Some research has focused on the negative consequences of social media, on our perception of ourselves and the world around us. It has been noted that social media can be rather addicting, with one study even reporting that it is more addicting than cigarettes. Social media use has also been linked to anxiety and depression. These types of alarming patterns have led researchers to ask if social media is altering the way we view reality.

One example of this is how people view the legitimacy of their own opinions when voiced using social media. A group of researchers have coined a phrase known as ‘Selective Exposure’. In essence, people can selectively filter information they receive based on what websites they go to, who they’re friends with, and things they have ‘liked’. Because of this, researchers like Paul Resnick and his collaborators think these filters can isolate people in their own ‘information bubble’ which can result in inaccurate beliefs. People alter the world around them such that it reflects the world they want to exist, but not the world that actually exist.

Abraham Lincoln – Most famously known for being a pioneer of selfies. Also, sometimes known for the Emancipation Proclamation. Image Credit: The Library of Congress via Flikr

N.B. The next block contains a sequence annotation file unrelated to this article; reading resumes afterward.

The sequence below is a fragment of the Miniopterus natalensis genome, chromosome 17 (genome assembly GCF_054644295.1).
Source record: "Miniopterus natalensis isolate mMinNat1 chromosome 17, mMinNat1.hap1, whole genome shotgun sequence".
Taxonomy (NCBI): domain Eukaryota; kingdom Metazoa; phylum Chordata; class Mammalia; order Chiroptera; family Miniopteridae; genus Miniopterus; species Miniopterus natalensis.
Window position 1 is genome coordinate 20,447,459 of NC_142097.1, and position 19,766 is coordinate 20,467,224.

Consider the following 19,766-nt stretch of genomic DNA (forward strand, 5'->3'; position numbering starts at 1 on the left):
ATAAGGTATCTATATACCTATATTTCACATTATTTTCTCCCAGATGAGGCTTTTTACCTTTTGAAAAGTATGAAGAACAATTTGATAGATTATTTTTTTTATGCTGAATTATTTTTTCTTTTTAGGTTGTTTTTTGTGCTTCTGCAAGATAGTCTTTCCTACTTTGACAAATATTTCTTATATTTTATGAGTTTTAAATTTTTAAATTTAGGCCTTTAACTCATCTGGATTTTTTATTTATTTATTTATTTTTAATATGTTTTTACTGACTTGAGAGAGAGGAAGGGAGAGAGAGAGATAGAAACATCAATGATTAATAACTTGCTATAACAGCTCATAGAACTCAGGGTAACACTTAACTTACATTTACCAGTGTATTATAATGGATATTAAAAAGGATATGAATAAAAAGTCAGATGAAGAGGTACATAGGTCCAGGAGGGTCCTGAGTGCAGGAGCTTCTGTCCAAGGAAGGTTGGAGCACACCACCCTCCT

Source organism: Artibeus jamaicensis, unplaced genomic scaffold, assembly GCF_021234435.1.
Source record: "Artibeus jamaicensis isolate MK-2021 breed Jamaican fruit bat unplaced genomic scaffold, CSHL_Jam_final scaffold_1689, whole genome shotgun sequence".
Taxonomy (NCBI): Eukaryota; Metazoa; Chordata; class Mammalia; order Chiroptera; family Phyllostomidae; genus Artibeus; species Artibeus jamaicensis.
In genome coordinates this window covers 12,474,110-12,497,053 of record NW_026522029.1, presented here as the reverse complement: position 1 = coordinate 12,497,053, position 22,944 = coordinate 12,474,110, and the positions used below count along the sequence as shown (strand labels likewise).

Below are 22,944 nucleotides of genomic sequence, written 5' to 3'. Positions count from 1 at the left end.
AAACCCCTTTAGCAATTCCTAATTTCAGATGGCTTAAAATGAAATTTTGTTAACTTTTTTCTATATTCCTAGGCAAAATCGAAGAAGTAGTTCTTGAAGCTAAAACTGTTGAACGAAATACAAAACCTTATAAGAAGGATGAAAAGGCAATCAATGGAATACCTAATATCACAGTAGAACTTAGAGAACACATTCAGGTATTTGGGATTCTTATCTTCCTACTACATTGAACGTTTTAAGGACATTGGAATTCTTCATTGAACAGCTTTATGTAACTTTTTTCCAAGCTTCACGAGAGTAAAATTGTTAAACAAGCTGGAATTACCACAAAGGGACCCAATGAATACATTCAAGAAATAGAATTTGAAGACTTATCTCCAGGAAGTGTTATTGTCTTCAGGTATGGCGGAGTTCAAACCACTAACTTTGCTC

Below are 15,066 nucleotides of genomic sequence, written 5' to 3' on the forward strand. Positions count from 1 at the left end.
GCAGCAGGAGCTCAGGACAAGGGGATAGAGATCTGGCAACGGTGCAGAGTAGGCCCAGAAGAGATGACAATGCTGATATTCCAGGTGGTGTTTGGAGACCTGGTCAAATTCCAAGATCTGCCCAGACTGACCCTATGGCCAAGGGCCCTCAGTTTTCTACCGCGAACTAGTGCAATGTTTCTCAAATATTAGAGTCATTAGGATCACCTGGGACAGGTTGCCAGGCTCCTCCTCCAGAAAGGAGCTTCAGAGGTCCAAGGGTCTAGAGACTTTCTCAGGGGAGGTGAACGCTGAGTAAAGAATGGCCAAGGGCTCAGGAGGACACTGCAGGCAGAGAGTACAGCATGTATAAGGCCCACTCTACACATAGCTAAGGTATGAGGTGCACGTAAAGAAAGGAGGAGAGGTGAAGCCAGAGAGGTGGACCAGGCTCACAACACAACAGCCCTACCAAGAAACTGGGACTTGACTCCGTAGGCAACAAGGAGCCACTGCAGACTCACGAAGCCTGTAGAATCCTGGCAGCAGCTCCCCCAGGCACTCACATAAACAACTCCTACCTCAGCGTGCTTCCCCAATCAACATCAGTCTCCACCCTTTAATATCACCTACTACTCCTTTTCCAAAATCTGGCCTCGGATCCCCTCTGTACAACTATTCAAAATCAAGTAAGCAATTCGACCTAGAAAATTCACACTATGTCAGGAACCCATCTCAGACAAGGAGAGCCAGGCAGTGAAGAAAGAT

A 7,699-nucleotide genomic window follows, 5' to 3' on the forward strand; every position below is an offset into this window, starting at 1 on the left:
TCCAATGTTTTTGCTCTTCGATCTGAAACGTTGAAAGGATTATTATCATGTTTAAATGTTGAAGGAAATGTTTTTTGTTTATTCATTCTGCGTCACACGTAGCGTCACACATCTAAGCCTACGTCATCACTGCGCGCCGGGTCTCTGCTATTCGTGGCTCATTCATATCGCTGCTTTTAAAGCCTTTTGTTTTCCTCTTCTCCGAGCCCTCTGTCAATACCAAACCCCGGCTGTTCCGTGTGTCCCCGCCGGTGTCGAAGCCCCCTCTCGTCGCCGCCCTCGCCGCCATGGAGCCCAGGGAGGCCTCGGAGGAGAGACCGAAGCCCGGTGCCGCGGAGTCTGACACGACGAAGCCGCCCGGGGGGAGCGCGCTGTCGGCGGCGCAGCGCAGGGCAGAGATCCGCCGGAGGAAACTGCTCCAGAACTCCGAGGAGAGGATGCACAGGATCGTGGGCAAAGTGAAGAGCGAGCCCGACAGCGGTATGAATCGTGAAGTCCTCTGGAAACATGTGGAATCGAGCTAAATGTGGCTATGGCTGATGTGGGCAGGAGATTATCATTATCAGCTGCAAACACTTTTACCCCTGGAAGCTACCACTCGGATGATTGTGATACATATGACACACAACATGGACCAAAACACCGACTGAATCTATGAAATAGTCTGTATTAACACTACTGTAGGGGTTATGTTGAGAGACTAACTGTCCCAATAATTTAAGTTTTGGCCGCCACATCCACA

After my month long hiatus from social media I can say I am happy to be back, but with a twist. Taking time off of social media gave me perspective on both the good and the bad of websites like Facebook or Instagram, and I gained an appreciation for how being ultra connected to people can be a double edged sword. At the end of the day, it’s a wonderful way to be connected with family and friends, but it’s important to keep these virtual connections in check. No website will ever replace real interactions with people around you, so do as Jon Stewart suggested and “Engage the world.”

If you’re super annoyed with social media or are just curious about ways to keep a healthy amount of social media in your life, here’s a good website:


NickBatoraNick Batora is a Ph.D graduate student in the Department of Genetics at the University of Georgia. He also is a plant biologist, enjoys hiking, and once received a gold ribbon in a hip-hop dance competition in Detroit, Michigan. He is also lead organizer for the Athens Science Café. For more information you can contact him at batorani@gmail.com. More from Nick Batora.